Bill C-293 is important to Canadians for the following reasons: One, the current system does not require that grievances be filed in good faith. Two, the current system is a financial burden on the taxpayer. Three, the system allows prisoners to act like they are the victims. Our government was given a mandate to support Canadian families and law-abiding citizens and this means supporting the real victims of crime. Four, allowing prisoners to file numerous frivolous complaints detracts from their ability to focus on real rehabilitation. Five, the present system creates a negative impact on the morale of staff involved in managing the grievance process.

The benefits of Bill C-293 are obvious. I must say that I am very pleased to hear that the members of the Liberal Party, hon. colleagues of mine, will be supporting sending this bill to committee.

I would like to state the specific reason Bill C-293 is a benefit. The correctional system would no longer require correctional staff to process large volumes of complaints without merit. This would mean that the correctional system with respect to the complaint process would function more effectively and in the manner that it is supposed to by focusing on legitimate complaints.

Ultimately, Bill C-293 would correct a costly loophole in our correctional system which would be a benefit to all Canadian taxpayers. In the last debate on Bill C-293, my hon. colleague from the NDP stated, “The NDP supports legislation that will make our prisons safer. We also support legislation that will allow our prisons to operate in a quick, fair and efficient manner”.

If that is the case, then I am sure the official opposition, the NDP, will vote with our government and the Liberal Party of Canada in support of the bill.

Corrections and Conditional Release ActPrivate Members' Business

7 p.m.

NDP

The Deputy Speaker NDP Denise Savoie

The period provided for debate has expired. Accordingly, the question is on the motion.

Is it the pleasure of the House to adopt the motion?

Corrections and Conditional Release ActPrivate Members' Business

7 p.m.

Some hon. members

Agreed.

No.

Corrections and Conditional Release ActPrivate Members' Business

7 p.m.

NDP

The Deputy Speaker NDP Denise Savoie

All those in favour of the motion will please say yea.

Corrections and Conditional Release ActPrivate Members' Business

7 p.m.

Some hon. members

Yea.

Corrections and Conditional Release ActPrivate Members' Business

7 p.m.

NDP

The Deputy Speaker NDP Denise Savoie

All those opposed will please say nay.

Corrections and Conditional Release ActPrivate Members' Business

7 p.m.

Some hon. members

Nay.

Corrections and Conditional Release ActPrivate Members' Business

7 p.m.

NDP

The Deputy Speaker NDP Denise Savoie

In my opinion the nays have it.

And five or more members having risen:

Corrections and Conditional Release ActPrivate Members' Business

7 p.m.

NDP

The Deputy Speaker NDP Denise Savoie

Pursuant to Standing Order 93, the recorded division stands deferred until Wednesday, March 7, immediately before the time provided for private members' business.

A motion to adjourn the House under Standing Order 38 deemed to have been moved.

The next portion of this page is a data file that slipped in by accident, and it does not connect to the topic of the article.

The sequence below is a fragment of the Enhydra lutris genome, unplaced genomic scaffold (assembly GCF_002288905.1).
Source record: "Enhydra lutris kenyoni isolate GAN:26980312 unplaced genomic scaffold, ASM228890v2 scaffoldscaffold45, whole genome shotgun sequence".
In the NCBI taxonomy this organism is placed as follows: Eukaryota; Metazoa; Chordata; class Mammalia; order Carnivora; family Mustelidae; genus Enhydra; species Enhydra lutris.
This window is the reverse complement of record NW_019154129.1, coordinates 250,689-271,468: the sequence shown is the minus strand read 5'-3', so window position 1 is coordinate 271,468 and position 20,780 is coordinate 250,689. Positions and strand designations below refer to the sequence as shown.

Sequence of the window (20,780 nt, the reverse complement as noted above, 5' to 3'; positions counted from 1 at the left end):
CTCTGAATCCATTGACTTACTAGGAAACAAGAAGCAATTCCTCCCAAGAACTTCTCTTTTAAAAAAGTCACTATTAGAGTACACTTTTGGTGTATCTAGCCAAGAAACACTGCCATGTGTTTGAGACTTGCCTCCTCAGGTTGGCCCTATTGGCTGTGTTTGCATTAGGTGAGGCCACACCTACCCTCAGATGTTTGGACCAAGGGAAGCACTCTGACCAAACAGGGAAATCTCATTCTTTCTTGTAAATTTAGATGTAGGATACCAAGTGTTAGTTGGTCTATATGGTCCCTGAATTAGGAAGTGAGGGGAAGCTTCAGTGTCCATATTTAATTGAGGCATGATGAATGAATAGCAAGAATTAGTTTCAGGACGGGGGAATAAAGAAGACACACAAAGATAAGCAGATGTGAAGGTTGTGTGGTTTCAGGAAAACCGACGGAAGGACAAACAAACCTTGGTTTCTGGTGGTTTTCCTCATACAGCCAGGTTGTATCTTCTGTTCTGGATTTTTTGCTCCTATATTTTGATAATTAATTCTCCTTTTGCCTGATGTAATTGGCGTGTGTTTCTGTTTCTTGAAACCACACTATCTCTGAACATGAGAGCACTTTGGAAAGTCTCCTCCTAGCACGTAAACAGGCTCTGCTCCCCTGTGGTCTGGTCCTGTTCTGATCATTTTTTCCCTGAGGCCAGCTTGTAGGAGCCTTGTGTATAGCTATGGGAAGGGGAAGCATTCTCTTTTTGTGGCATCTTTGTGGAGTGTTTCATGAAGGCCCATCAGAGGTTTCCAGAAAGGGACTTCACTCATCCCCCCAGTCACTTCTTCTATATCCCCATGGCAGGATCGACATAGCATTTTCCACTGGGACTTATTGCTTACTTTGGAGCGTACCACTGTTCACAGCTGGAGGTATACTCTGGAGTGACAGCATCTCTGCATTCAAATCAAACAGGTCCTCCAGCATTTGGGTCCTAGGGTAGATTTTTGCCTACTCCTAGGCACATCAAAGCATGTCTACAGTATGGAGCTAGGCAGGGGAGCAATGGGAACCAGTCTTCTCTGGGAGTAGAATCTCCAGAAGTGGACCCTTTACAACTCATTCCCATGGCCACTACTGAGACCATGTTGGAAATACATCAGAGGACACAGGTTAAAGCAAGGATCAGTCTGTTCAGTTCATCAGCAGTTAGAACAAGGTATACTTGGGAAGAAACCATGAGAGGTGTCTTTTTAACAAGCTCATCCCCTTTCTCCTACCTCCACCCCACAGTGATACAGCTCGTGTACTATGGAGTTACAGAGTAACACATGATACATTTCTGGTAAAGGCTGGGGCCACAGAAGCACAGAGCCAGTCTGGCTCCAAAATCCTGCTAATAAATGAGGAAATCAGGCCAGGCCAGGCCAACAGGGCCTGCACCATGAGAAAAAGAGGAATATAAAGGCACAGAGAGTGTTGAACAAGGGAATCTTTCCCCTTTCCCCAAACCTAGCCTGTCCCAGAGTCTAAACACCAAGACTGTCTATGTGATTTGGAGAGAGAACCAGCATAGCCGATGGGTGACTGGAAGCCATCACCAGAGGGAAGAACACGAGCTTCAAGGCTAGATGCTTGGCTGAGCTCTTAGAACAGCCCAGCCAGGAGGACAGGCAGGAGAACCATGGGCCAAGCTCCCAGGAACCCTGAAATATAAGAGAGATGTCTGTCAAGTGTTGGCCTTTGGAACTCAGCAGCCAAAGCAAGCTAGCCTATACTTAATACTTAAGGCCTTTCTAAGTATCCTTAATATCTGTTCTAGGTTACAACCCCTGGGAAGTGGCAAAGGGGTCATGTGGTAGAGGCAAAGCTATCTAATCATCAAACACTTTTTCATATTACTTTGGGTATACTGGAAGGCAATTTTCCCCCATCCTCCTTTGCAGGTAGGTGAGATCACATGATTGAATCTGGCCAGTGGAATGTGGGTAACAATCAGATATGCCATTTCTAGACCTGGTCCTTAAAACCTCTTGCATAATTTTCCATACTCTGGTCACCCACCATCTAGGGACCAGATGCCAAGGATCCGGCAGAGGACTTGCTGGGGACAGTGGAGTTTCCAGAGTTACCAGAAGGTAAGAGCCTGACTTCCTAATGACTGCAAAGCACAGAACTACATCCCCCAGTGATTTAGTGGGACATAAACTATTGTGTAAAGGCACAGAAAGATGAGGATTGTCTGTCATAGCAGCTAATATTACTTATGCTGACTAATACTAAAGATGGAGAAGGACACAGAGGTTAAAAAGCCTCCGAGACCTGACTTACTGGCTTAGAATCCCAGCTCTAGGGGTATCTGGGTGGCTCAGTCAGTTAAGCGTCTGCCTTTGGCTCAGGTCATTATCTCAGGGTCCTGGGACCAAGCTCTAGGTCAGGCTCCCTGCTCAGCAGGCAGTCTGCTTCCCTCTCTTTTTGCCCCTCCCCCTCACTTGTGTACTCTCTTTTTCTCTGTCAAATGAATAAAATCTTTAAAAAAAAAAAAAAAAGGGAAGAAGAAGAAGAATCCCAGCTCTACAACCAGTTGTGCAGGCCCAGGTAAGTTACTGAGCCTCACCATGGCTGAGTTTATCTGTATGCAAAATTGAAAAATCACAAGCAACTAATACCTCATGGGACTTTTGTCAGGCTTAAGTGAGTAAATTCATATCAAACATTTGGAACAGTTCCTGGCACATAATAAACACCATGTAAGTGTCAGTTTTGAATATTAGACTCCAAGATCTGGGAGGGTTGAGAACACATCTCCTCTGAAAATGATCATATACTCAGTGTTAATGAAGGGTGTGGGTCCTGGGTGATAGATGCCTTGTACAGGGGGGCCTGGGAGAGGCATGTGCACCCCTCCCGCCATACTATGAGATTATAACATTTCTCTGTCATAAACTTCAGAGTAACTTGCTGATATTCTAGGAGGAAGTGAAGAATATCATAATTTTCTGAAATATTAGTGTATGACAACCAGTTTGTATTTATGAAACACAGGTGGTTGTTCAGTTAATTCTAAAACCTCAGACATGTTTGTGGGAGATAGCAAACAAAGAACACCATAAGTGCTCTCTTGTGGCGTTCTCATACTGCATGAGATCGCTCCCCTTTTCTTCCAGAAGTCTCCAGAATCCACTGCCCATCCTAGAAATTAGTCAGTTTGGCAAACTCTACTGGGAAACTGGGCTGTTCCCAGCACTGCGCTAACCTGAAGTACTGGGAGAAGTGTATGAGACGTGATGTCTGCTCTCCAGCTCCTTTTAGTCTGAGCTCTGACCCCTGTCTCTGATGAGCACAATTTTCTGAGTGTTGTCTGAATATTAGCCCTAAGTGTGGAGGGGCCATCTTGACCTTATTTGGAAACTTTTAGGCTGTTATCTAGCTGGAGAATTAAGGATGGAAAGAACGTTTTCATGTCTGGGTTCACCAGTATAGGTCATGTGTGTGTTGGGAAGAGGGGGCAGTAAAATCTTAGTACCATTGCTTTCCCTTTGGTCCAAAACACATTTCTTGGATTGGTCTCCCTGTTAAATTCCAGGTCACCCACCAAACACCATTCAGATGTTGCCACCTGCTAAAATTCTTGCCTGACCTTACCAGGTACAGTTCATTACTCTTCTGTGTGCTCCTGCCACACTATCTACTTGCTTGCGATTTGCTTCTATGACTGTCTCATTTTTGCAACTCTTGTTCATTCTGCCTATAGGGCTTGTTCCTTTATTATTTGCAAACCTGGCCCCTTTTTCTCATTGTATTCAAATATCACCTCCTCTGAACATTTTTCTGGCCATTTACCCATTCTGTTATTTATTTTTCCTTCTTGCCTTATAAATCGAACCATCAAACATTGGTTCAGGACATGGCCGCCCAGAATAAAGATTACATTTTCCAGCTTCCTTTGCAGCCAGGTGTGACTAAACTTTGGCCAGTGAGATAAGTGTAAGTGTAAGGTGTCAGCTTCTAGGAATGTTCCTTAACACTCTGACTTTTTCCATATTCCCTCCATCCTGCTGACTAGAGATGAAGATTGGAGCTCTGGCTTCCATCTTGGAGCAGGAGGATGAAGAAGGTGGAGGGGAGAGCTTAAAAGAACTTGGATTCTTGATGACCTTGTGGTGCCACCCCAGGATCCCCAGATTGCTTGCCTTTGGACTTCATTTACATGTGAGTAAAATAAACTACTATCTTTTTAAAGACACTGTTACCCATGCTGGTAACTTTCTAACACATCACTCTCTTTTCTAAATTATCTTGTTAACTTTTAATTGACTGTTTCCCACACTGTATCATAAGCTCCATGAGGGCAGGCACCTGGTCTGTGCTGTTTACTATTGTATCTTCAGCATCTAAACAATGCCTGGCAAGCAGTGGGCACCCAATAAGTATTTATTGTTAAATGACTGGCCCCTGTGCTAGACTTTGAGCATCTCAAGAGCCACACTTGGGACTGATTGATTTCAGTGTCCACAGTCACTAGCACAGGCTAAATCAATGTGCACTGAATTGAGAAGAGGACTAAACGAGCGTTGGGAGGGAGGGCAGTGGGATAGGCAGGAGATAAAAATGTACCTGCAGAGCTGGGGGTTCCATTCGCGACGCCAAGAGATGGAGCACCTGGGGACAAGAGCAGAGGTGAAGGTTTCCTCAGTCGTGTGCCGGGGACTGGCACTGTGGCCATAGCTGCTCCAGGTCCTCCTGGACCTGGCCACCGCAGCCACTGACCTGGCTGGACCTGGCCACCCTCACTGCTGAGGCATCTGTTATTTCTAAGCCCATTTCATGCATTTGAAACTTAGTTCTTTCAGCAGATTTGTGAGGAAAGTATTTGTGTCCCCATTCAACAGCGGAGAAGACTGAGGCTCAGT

7:05 p.m.

Liberal

Kirsty Duncan Liberal Etobicoke North, ON

Madam Speaker, on November 29, 2011, I followed up on my questioning from the day before. I had asked, if the minister accepts that climate change is real, as he claims, and the government promises accountability and transparency, why is he planning to withdraw after the Durban conference? The parliamentary secretary, of course, ignored the question and finished with, “We have a plan, an action plan, and it's working”.

Let us unpack the spin. What plan? Just final stages of writing new regulations for coal-fired electricity and mere beginning consultations with the oil sands, cement, gas and steel industries? There is no plan. The government is proposing a sector by sector approach meant to delay rather than develop a comprehensive climate change strategy to reduce the annual $21 billion to $43 billion adaptation costs by 2050.

The basic elements of a cost effective greenhouse gas emission reduction strategy for Canada have been well understood and articulated for some time. The government should develop a green economy strategy to create a more environmentally sustainable economy. Specific measures might include green agriculture, energy supply, forestry, industry, the building sector, transportation and waste. This will require the meaningful engagement of all stakeholders, progress in investment of renewable energy and tough questions about the government's management of the oil sands.

Where is the long-term plan? What action has been taken to regulate the pace and scope of development? What progress has been made to protect air quality, boreal forest ecosystems and water resources? What assessments are being undertaken to investigate the potential human health impacts of development and what solutions is the government considering?

More stringent actions to reduce greenhouse gas emissions cannot be postponed much longer, otherwise the opportunity to keep the average global temperature rise below 2°C is in danger. Serious impacts are associated with this limit, including an increased frequency and intensity of extreme weather events, shifts in growing seasons, and sea level rise. Tragically, the latest analysis suggests that the world is likely on track to a warming of 3.5°C.